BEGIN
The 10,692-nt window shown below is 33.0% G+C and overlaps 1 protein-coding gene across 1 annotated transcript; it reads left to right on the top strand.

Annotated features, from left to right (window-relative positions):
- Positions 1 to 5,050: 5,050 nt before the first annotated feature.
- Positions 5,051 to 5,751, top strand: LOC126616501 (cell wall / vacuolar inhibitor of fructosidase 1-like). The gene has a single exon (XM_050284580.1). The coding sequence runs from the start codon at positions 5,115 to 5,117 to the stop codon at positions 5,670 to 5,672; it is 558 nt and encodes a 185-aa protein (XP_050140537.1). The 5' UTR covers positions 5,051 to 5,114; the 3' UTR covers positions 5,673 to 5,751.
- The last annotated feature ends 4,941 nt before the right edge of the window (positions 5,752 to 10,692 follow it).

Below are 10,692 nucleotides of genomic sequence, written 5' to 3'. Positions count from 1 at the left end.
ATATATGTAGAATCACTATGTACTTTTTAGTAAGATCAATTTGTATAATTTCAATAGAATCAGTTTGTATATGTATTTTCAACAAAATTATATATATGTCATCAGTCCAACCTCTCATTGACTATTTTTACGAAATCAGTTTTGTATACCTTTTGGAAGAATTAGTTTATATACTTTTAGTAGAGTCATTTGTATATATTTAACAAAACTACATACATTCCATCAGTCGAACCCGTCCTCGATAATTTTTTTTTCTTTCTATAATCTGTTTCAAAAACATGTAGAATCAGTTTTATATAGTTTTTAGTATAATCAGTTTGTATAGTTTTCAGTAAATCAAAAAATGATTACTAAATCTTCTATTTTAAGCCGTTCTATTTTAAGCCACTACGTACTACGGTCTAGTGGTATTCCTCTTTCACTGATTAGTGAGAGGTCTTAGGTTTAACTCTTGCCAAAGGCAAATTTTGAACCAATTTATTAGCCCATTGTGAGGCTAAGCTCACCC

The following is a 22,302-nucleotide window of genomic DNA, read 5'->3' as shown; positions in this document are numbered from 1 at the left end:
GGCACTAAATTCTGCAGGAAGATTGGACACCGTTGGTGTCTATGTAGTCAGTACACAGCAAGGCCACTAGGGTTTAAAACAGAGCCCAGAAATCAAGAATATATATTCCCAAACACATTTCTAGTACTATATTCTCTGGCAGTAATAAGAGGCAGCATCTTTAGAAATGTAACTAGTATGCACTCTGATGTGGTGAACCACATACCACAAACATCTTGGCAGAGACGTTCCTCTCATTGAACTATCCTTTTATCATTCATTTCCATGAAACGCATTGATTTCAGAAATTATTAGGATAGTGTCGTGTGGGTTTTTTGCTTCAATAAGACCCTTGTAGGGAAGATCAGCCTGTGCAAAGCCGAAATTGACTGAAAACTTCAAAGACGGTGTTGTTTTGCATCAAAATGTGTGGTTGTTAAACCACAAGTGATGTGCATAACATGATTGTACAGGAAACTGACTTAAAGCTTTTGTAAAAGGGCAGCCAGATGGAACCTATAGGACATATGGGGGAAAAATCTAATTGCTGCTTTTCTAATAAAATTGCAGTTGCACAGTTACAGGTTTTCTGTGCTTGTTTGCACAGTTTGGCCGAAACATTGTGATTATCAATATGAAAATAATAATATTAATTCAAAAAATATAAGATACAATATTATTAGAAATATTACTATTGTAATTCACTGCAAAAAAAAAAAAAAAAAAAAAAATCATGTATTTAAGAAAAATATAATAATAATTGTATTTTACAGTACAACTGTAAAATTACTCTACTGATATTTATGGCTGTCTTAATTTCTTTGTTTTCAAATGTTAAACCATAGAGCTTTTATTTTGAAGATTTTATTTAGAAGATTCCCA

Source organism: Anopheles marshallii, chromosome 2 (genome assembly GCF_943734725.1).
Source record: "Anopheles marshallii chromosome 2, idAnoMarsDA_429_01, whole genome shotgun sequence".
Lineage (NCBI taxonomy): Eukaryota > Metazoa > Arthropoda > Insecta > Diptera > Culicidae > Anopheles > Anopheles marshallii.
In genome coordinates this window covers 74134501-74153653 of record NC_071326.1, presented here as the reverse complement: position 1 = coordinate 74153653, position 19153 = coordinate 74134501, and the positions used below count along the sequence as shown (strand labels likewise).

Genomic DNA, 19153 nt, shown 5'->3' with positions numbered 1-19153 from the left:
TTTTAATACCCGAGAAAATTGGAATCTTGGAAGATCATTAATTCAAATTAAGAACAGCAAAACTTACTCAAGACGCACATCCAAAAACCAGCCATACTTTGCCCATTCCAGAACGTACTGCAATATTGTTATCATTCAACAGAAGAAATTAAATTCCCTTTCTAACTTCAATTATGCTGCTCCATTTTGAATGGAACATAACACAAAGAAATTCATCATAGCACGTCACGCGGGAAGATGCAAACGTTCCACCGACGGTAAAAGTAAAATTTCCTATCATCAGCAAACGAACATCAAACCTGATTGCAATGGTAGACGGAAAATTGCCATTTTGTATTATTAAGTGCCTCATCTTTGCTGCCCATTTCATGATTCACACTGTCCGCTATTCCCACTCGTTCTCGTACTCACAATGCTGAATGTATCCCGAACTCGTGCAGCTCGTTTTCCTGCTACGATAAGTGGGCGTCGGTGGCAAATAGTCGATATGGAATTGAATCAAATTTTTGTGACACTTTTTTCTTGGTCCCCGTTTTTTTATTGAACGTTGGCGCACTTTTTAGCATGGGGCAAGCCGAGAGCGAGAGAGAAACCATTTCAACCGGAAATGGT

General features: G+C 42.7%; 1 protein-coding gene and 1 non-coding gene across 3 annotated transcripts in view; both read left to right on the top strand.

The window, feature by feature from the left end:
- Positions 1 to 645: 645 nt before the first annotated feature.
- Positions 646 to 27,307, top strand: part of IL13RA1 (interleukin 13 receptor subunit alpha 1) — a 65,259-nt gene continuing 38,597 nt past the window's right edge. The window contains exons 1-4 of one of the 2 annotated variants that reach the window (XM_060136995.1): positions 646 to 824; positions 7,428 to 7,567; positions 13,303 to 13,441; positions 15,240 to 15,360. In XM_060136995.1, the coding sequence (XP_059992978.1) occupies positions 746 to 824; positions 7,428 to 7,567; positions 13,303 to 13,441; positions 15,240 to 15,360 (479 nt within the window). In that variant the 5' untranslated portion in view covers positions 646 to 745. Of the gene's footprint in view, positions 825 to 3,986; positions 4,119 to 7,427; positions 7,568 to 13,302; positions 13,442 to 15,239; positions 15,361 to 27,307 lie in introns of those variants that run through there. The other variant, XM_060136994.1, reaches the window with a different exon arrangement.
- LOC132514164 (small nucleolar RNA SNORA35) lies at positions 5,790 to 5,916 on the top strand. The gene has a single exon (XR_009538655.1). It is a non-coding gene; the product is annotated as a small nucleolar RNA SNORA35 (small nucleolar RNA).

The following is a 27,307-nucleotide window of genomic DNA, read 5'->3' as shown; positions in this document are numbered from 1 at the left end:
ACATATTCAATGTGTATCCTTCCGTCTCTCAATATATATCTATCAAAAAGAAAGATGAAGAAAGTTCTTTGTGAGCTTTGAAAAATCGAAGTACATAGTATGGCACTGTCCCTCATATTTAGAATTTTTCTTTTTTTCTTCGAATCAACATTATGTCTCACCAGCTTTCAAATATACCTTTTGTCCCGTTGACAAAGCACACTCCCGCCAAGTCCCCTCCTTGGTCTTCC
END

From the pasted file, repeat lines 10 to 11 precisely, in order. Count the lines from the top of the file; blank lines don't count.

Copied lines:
Source organism: Anopheles marshallii, chromosome 2 (genome assembly GCF_943734725.1).
Source record: "Anopheles marshallii chromosome 2, idAnoMarsDA_429_01, whole genome shotgun sequence".